Just across the river from the MCG, Melburnians have long celebrated and sang along to everything from Christmas carols to Red Hot Chili Peppers at the Sidney Myer Music Bowl.
Sixty years after it opened, the bowl hosted Kylie Minogue last month in what was her first hometown show since 2015. Fans seemed overjoyed to be singing along with our Kylie, but also to be sharing the experience at the city's much-loved open air venue.
Dancing queen Kylie Minogue at the Myer Music Bowl this month.Credit:RICK CLIFFORD
Officially opened in 1959 by prime minister Robert Menzies, the bowl was a gift to Melbourne from the Sidney Myer Charity Trust, created by businessman, music lover and philanthropist Sidney Myer to benefit all Melburnians and visitors to the city.
It's incredible being part of the carols – you get goose bumps being out there.
Rhonda Burchmore has been on stage many times at the bowl and told The Age the annual Carols By Candlelight shows hold a special place in her heart and memory, not only because of the sea of flickering candles and people singing along, but also because her late parents and sister would regularly make the trip from Sydney to see her perform.
"It's incredible being part of the carols; you get goose bumps being out there," she said. "I recall sometimes performing in absolutely freezing conditions and other nights it would be 30-odd degrees. It's such a beautiful vibe being on that stage and the bowl filled with people."
Arts Centre Melbourne’s head of contemporary performance David Anderson, who was a long-serving venue manager at the bowl, said it was "a bit perverse" that one of the nation's greatest outdoor venues was built in the city with the most unreliable weather. But he added that "the people of Melbourne are very committed" as a recent Paul Kelly performance at the bowl proved.
"The weather ahead of Paul Kelly's show [in December] was apocalyptic, and yet the show went on,'' Mr Anderson said. "I think that says a lot about Melbourne – strength through unity. The people of this city don't care if it's snowing or hailing; they love their music and they're committed.''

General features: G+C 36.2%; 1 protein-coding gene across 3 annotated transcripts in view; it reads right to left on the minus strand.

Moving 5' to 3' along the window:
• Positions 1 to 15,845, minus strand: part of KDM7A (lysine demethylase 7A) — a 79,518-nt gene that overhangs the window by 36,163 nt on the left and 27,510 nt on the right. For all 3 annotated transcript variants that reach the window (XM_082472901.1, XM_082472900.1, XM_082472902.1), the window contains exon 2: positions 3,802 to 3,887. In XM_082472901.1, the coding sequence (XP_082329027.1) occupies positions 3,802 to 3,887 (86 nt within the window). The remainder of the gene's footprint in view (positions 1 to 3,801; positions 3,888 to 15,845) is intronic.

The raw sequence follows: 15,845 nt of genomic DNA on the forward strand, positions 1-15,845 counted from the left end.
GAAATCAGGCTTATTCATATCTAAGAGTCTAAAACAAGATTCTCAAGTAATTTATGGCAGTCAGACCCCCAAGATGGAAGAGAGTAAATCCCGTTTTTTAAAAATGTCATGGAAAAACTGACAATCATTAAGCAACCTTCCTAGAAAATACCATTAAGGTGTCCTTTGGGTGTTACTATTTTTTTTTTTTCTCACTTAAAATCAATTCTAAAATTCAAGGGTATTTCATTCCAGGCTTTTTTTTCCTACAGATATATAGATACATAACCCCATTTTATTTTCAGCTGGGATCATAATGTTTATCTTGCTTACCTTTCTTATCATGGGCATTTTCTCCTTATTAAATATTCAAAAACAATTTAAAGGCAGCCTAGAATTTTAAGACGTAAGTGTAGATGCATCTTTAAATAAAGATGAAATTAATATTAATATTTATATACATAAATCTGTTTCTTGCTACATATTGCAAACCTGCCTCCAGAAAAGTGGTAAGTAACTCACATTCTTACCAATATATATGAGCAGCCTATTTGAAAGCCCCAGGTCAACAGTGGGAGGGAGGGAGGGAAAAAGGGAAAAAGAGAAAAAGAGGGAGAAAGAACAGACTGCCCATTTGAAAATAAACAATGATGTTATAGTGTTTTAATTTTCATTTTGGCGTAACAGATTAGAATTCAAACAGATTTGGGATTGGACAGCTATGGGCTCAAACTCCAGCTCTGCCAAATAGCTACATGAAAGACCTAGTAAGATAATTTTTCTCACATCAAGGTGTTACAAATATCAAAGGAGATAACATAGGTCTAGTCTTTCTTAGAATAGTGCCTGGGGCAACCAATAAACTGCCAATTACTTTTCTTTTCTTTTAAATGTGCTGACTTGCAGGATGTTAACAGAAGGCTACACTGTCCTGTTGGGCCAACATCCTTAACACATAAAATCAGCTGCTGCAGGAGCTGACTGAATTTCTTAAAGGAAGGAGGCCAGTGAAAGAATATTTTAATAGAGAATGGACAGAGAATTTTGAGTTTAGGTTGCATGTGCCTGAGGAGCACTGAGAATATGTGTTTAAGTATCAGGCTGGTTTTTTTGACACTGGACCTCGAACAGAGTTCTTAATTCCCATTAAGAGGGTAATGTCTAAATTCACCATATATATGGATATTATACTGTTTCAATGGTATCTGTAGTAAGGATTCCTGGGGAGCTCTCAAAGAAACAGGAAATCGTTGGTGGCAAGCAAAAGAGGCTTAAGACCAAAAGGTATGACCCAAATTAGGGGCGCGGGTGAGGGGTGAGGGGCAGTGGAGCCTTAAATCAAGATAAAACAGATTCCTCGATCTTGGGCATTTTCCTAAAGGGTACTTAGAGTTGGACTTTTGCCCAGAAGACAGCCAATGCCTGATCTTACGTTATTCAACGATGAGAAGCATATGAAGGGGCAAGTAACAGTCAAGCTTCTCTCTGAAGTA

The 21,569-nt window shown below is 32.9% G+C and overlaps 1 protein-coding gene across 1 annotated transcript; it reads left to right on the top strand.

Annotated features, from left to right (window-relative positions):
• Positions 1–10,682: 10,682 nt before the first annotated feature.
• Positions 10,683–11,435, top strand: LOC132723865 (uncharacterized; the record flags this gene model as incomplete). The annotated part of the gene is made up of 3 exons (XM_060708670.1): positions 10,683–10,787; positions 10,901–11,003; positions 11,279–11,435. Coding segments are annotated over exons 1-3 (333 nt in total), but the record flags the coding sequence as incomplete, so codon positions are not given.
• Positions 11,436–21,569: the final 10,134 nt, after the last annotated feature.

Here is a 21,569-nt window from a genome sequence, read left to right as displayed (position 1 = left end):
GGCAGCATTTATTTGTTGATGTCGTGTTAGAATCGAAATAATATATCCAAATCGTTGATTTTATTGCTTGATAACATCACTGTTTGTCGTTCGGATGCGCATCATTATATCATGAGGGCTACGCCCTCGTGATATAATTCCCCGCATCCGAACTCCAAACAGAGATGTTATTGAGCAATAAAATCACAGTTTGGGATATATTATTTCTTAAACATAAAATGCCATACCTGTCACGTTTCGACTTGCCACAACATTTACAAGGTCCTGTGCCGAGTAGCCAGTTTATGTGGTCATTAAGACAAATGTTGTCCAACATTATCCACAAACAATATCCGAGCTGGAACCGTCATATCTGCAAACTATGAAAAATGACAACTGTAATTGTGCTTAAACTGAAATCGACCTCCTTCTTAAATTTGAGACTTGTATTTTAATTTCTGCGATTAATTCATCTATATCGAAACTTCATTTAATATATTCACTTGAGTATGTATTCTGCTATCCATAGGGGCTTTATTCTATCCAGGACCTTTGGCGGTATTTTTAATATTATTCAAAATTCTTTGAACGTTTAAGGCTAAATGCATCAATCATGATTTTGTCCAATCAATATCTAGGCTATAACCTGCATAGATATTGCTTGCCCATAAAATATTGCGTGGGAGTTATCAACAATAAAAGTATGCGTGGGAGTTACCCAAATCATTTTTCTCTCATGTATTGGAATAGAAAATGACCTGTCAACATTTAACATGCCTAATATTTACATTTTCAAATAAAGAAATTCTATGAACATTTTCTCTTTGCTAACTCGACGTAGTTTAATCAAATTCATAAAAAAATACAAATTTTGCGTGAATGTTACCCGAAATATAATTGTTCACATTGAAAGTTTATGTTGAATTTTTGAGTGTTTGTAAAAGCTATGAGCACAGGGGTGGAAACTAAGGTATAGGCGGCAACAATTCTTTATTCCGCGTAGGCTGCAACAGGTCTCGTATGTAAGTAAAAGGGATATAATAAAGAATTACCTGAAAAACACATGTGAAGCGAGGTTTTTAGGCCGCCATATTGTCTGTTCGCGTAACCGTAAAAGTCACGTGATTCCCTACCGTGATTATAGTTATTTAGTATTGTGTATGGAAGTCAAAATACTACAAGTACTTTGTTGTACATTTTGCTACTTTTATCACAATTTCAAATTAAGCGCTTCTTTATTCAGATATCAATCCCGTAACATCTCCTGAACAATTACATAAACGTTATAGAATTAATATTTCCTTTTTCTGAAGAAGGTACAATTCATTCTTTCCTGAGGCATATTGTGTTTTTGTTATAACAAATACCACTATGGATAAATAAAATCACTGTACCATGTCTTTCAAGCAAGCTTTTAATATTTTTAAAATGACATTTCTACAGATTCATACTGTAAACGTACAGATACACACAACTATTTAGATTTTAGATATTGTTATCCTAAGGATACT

Midnight Oil's return shows at the bowl last year included a night of less than perfect weather, when again fans turned up in the rain to enjoy one of this country's greatest bands. The Oils, along with INXS, Cold Chisel and AC/DC, are among the bands to have played several times at the bowl.
If Kylie's Golden tour this year was thrilling for fans, then the golden period of rock 'n' roll in the 1970s was almost custom built for live shows at the bowl. Paul McCartney's band Wings, the Beach Boys, Electric Light Orchestra and AC/DC all rocked the venue, while Bob Dylan, Neil Diamond and ABBA played famous shows there in the '70s.
ABBA in concert at the Sidney Myer Music Bowl, March, 1977.Credit:
In the aftermath of an AC/DC concert in 1981, the venue was closed to concerts. Noise complaints from nearby neighbours contributed to the bowl being used more for ice skating than concerts in the 1980s.
A refurbishment, combined with improved speaker systems, meant that from the early '90s the bowl was again back in favour. The Oils returned, so too did John Farnham, Billy Thorpe, while Pearl Jam played there with Melbourne's own Meanies in 1995, Bands as diverse as REM and the Wiggles attracted huge crowds to the bowl in the '90s.
"It's got the most beautifully designed relationship between audience and artist of probably any large venue that I've been,'' Mr Anderson said. "I've been side of stage when Neil Young and Red Hot Chili Peppers have played there. When they walked on stage and the crowd went berserk, it just about pushes you back when they let rip with their appreciation."
Carols By Candleight has been held at the bowl every year since it opened, including the period when it was being refurbished, meaning the intricate web of steel ropes that hold up the roof were visible to performers and the audience that Christmas eve.
As the 2000s ticked over, new events such as dance festival Summadayze attracted the crowds, along with the likes of Ben Harper, Bon Jovi and heavy metal legends Metallica, who rocked the joint in the summer of 2004, soon after the release of their chart topping album St. Anger. Less angry were the Pet Shop Boys, Jamiroquai and the Cat Empire, who all played at the bowl in the noughties.
Nick Cave and The Bad Seeds recently on stage at the Sidney Myer Music Bowl in Melbourne.Credit:Paul Jeffers
More recently, such hometown favourites as Paul Kelly, Kylie, Nick Cave and Tash Sultana have again made the bowl the place to be.
It's more than five decades since a crowd estimated at 200,000 people (spilling into the grounds of King Domain) flocked there in 1967 to hear the Seekers' homecoming concert.
Now, six decades after it opened, the bowl is welcoming yet another generation of musicians and music lovers.
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